But let's look at what MGS4 gives us, shall we? We have access to cheap ammo whenever we want it. We have acces to over thirty weapons, some of them high explosives. We get more points for killing enemies. Killing enemies is safer, especially on the higher difficulties, than trying to sneak past them and getting caught in the middle of a large group of them.

The game doesn't really give you a lot of reason to sneak around. I could choose to get scared every time I play RE4, but it would take a lot more work. Same with MGS4. I could choose to sneak around, but the game developers have given me no
reason to.

The MGS series has had this problem ever since MGS2, when they introduced the first person view for easy access to a whole lot of slaughter. MGS1 was great in its simplicity. Sure, you couldn't do more than crouch behind a box or get underneath a car, but the whole point was to learn how to plan a path through a room that relied on good strategy and timing to not get spotted and inevitably shot to hell.

But like Snake's monotone nature, MGS4 takes the action gameplay to new heights of strategical lacking. Even some of the boss fights basically involve standing in one spot and shooting a lot with your best gun. Okay, maybe with the occasional dodge thrown in.

So what's the answer? Should Kojima have limited player options to salvage the espionage nature of the game? I think yes. He provides a perfectly good reason for Snake to not be able to use guns (they are keyed to nanomachines). Then he removes this reason with a dismissive wave of his hand and with it goes all semblance of a sneaking game. Letting Snake have the occasional weapon isn't a problem. Allowing him to become a walking one man tank is.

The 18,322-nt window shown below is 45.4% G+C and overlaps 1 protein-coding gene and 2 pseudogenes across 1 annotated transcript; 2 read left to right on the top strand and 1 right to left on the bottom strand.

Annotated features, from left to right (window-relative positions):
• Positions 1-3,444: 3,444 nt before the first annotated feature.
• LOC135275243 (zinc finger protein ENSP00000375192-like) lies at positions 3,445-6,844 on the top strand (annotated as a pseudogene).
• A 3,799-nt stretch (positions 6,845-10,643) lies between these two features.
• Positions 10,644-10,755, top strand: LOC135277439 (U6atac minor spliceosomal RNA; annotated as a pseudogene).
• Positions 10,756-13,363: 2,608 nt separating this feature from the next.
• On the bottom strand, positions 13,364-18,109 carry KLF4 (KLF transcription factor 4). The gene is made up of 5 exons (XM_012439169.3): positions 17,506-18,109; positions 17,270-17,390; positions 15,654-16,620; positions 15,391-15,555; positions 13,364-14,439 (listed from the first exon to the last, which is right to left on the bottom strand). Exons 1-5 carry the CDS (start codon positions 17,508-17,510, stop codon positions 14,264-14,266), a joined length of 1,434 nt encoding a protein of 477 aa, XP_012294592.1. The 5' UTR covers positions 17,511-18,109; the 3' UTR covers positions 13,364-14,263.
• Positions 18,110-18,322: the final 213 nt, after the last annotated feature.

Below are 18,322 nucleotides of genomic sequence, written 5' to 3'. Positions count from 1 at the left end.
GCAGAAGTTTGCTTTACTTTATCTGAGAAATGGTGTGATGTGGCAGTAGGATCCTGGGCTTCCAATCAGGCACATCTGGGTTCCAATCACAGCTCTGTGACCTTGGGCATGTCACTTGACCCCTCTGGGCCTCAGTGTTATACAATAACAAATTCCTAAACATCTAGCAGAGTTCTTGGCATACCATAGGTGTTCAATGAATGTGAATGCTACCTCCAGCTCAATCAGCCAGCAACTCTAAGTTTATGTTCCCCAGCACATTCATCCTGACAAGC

Defenders of the game will be the first to shake their heads at me and proclaim my points to be invalid (well, of course... that's what they do). I'm getting too attached to the old days, they say. MGS has changed. Like the RE series, it's now an action series. Well, first of all, it's still advertised as "Tactical Espionage." Of course, RE is still advertised as "Survival Horror."

But more to the point, they are the same people who proclaim the game to be a celebration of the MGS series, bringing back its characters and tieing up its plot. If the game is a celebration of MGS, than why isn't it more MGS and less third person shooter? And nostlagia? Well, it's true, you can get lost in the nostalgia. At times. At other times the characters spend so long talking about pointless matters that you begint o loathe them. And there's still the problem that it's not a good game. Is it better than Aquaman? Of course. Is it better than Burn-Out Paradise? Hell yeah. But those aren't good games and not the games I'm measuring MGS4 by.

I measure MGS4 by the standard set by Kojima himself in prior MGS games, especially MGS3. And MGS4 just doesn't live up. I agree with people that MGS4 is meant to be a celebration of the series. But it's like a blow out party without women or booze, it just doesn't get the job done.

So, what's the point of my review? What am I trying to say? I'm trying to say exactly what Gamefaqs says that 5 star rating means. You practically have to buy MGS4 if you're a fan of series, because you'll need to have the whole mess tied up. But don't expect a glorious celebration of MGS. Expect instead a game that is very playable but ultimately is nothing special.


Reviewer's Score: 5/10 | Originally Posted: 06/18/08

Game Release: Metal Gear Solid 4: Guns of the Patriots (80GB PS3 Bundle) (US, 06/12/08)